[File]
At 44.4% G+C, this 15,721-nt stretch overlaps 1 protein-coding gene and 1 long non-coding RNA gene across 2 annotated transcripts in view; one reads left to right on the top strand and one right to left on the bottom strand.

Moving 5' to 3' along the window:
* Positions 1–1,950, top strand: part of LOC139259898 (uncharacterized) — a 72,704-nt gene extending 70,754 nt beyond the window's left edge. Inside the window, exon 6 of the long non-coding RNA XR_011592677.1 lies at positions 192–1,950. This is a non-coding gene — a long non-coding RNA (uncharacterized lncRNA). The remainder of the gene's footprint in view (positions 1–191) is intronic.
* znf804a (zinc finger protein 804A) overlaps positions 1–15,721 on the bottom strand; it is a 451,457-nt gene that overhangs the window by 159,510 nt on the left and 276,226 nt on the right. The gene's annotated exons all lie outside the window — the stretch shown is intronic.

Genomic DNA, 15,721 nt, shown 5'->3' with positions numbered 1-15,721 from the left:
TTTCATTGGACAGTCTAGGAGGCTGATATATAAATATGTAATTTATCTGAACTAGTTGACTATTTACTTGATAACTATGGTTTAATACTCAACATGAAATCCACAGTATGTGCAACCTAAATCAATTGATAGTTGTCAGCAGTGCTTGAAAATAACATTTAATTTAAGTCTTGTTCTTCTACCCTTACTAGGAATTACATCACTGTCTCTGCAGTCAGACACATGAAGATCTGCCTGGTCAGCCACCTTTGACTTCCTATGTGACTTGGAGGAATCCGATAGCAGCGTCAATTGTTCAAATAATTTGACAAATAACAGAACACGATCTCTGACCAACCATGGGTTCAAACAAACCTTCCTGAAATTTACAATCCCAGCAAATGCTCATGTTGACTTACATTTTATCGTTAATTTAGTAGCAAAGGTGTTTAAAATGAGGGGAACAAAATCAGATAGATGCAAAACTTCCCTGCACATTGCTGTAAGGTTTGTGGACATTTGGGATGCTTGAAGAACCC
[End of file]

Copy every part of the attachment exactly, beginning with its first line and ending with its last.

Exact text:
At 44.4% G+C, this 15,721-nt stretch overlaps 1 protein-coding gene and 1 long non-coding RNA gene across 2 annotated transcripts in view; one reads left to right on the top strand and one right to left on the bottom strand.

Moving 5' to 3' along the window:
* Positions 1–1,950, top strand: part of LOC139259898 (uncharacterized) — a 72,704-nt gene extending 70,754 nt beyond the window's left edge. Inside the window, exon 6 of the long non-coding RNA XR_011592677.1 lies at positions 192–1,950. This is a non-coding gene — a long non-coding RNA (uncharacterized lncRNA). The remainder of the gene's footprint in view (positions 1–191) is intronic.
* znf804a (zinc finger protein 804A) overlaps positions 1–15,721 on the bottom strand; it is a 451,457-nt gene that overhangs the window by 159,510 nt on the left and 276,226 nt on the right. The gene's annotated exons all lie outside the window — the stretch shown is intronic.

Genomic DNA, 15,721 nt, shown 5'->3' with positions numbered 1-15,721 from the left:
TTTCATTGGACAGTCTAGGAGGCTGATATATAAATATGTAATTTATCTGAACTAGTTGACTATTTACTTGATAACTATGGTTTAATACTCAACATGAAATCCACAGTATGTGCAACCTAAATCAATTGATAGTTGTCAGCAGTGCTTGAAAATAACATTTAATTTAAGTCTTGTTCTTCTACCCTTACTAGGAATTACATCACTGTCTCTGCAGTCAGACACATGAAGATCTGCCTGGTCAGCCACCTTTGACTTCCTATGTGACTTGGAGGAATCCGATAGCAGCGTCAATTGTTCAAATAATTTGACAAATAACAGAACACGATCTCTGACCAACCATGGGTTCAAACAAACCTTCCTGAAATTTACAATCCCAGCAAATGCTCATGTTGACTTACATTTTATCGTTAATTTAGTAGCAAAGGTGTTTAAAATGAGGGGAACAAAATCAGATAGATGCAAAACTTCCCTGCACATTGCTGTAAGGTTTGTGGACATTTGGGATGCTTGAAGAACCC